I told her we weren’t moving for another two weeks, but guess who wanted to make sure she wasn’t left behind :D. 

The Aristotelian Form of Cuteness

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Say It With Petunias: or, Too Early for April Showers

March 2, 2007

Mood:  rosy

Song: “Everything’s Coming Up Roses”

*Warning: This Post is Slightly Belated*

white roses by modotti

Since my darling husband and I both worked on Valentine’s Day (a.k.a. “Singles Awareness Day”), we made the prudent decision to celebrate the day beforehand.  I had no idea what he intended, but I was quite content to go along for the ride.  We ended up at the Boyce-Thompson Arboretum for a romantic morning spent tiptoeing through the tulips and rambling among the roses.  I was also treated to a history lesson thanks to a display covering the long-forgotten language of the flowers.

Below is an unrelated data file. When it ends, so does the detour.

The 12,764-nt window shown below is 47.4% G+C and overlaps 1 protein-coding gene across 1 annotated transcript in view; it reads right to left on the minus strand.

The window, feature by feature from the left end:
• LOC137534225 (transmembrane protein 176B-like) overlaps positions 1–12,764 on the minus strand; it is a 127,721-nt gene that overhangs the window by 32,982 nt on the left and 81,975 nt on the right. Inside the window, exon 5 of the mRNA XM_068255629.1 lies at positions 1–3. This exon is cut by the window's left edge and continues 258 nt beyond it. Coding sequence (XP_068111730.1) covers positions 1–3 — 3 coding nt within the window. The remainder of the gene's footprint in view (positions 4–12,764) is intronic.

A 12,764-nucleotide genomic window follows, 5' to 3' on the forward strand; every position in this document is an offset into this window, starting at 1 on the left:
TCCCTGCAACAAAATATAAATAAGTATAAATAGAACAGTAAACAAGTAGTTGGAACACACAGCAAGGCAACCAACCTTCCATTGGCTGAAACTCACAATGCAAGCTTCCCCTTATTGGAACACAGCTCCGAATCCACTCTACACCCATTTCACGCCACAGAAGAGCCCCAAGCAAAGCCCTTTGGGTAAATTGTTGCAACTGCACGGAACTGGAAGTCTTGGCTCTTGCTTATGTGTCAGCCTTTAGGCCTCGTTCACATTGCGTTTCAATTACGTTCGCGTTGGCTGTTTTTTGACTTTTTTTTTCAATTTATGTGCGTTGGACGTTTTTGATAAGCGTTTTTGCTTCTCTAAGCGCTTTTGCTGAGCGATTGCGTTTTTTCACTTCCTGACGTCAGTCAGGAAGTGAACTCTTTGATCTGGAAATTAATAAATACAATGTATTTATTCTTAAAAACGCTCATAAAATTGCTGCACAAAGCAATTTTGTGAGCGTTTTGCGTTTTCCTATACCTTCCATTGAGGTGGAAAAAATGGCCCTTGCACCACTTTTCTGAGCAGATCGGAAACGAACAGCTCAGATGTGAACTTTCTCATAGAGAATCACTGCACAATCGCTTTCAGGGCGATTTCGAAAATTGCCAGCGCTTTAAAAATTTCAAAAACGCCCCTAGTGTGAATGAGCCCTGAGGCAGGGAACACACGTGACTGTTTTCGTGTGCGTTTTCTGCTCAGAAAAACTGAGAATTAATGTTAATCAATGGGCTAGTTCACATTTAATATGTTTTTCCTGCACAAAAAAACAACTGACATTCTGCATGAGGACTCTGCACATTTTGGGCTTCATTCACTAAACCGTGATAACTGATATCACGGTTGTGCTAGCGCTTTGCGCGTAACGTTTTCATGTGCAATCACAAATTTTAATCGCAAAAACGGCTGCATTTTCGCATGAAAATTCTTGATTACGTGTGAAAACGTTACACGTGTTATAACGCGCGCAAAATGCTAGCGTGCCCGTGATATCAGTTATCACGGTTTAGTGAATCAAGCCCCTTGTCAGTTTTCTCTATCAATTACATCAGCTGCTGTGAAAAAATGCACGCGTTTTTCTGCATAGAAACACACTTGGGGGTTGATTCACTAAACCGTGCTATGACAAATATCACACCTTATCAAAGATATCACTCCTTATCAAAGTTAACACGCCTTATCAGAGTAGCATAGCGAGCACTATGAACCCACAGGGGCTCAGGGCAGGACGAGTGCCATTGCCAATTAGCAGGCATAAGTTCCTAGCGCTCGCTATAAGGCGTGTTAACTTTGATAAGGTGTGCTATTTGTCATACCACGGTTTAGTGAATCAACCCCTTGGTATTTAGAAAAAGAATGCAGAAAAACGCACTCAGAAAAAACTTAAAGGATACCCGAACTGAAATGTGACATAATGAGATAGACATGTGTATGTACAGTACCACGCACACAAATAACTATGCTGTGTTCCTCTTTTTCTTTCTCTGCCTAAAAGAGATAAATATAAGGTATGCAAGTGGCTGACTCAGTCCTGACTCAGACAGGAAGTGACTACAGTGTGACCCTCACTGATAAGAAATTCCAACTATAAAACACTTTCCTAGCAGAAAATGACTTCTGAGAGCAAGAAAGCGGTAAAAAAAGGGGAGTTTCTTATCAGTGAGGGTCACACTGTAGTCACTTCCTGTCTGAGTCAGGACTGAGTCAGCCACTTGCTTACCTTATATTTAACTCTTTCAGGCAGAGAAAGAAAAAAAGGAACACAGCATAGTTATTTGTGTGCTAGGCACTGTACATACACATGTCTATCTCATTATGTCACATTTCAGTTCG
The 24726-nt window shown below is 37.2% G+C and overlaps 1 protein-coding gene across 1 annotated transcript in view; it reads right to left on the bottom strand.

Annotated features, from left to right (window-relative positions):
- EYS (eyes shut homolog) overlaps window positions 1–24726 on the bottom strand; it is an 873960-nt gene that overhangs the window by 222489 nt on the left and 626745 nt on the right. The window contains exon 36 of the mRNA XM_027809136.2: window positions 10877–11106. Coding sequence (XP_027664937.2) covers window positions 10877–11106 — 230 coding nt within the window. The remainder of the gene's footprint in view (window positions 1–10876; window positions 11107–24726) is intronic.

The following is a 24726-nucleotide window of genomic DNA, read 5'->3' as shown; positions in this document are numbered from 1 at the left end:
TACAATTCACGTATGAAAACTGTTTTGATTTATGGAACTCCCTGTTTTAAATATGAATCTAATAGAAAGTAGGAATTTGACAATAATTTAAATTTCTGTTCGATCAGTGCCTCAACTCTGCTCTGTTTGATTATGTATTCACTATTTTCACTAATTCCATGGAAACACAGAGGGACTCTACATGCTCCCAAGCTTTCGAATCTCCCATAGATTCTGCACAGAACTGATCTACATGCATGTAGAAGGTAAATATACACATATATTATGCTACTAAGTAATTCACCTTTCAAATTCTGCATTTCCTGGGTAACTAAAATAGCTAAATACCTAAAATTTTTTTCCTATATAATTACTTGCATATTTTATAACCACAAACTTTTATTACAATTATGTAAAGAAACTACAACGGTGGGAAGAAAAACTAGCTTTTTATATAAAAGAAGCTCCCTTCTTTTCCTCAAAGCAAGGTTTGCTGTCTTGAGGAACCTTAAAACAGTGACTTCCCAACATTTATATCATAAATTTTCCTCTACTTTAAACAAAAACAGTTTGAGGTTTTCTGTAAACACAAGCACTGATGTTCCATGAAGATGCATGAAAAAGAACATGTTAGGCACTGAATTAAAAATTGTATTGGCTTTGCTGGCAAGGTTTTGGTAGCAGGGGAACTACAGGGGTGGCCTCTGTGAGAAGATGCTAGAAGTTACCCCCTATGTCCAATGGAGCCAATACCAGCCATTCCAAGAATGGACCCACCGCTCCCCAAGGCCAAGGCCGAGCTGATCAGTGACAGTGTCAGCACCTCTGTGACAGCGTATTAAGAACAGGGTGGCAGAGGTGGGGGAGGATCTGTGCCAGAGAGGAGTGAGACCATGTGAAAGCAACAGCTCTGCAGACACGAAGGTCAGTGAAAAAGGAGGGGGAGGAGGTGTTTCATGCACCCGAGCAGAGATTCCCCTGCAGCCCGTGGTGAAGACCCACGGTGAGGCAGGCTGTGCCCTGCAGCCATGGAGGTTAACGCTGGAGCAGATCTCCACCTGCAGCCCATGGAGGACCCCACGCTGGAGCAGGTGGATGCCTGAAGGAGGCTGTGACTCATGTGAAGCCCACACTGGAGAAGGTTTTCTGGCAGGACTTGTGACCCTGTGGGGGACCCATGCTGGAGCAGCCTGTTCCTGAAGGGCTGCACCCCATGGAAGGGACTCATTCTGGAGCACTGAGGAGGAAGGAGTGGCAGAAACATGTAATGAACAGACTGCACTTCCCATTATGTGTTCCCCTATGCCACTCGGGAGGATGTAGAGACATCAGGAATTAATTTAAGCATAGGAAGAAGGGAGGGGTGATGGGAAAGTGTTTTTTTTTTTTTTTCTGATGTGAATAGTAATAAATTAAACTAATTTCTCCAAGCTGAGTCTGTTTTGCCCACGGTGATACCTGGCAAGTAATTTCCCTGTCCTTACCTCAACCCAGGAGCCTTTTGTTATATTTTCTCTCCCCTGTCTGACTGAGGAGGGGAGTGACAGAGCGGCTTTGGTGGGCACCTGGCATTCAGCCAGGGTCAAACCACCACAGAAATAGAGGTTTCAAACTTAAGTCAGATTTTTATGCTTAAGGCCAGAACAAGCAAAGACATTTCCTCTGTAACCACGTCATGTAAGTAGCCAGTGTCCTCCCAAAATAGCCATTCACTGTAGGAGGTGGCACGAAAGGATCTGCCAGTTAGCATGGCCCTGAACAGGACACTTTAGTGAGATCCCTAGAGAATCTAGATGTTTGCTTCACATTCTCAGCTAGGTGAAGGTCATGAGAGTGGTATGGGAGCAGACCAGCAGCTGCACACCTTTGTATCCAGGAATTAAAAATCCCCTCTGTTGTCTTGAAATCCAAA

That’s right; even this English major acknowledges that there are ways of speaking without words.  Some sources believe that the practice of assigning meaning to particular flowers originated in Persia and the near east.  Perhaps King Charles of Sweden, who visited Turkey in the 1700’s, brought the tradition back with him; possibly Crusaders carried the secret significance of flowers back with them to the courts of Europe.  

The language of flowers spanned many cultures, each contributing meanings to local blooms; in fact, though modern minds may think it strange, great expense was poured out to obtain just the right flower to signify a desired meaning.  In certain instances the order of flowers was set by a long ribbon so that the message would be read properly and in order.  During Victorian times the Medieval tradition was revived, allowing young lovers to communicate despite strict cultural mores.  While sceptics (both Victorian and contemporary) will scoff at the idea that flowers can bear meanings, be assured that the language is still alive today; what clearer token of romantic love can sweethearts exchange than a deep red rose?